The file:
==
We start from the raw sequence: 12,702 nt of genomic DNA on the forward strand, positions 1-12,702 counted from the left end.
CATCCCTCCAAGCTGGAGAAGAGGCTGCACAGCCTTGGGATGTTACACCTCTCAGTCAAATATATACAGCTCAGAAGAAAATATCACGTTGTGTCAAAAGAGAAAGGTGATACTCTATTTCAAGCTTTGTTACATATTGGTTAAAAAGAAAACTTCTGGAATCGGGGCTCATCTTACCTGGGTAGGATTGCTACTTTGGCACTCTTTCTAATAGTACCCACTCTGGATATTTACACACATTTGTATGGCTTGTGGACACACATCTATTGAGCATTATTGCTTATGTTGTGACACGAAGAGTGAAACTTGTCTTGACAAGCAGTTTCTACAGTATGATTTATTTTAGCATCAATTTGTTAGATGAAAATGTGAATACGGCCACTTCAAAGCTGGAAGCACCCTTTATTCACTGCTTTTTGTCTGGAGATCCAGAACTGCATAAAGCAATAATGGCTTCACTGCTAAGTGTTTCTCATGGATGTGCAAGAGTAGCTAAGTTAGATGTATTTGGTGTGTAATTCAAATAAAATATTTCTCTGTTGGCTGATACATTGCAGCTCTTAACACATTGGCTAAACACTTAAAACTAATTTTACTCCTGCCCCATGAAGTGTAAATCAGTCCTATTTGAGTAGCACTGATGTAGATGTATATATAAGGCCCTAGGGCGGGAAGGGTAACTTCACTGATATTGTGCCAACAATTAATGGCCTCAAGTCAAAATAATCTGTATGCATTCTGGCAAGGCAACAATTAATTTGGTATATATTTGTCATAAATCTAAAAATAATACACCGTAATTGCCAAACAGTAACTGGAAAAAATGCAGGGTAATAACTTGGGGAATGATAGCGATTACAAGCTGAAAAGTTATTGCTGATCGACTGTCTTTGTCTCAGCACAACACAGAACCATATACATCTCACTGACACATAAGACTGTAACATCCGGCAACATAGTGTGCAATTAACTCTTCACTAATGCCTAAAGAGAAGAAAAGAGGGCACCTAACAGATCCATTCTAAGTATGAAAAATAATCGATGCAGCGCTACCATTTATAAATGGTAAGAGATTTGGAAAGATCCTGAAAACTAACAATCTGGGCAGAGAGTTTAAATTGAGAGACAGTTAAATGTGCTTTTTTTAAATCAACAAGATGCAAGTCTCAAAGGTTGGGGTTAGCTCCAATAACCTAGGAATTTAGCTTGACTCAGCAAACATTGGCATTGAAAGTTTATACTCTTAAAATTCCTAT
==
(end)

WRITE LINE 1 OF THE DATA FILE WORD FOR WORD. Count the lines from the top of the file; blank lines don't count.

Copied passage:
We start from the raw sequence: 12,702 nt of genomic DNA on the forward strand, positions 1-12,702 counted from the left end.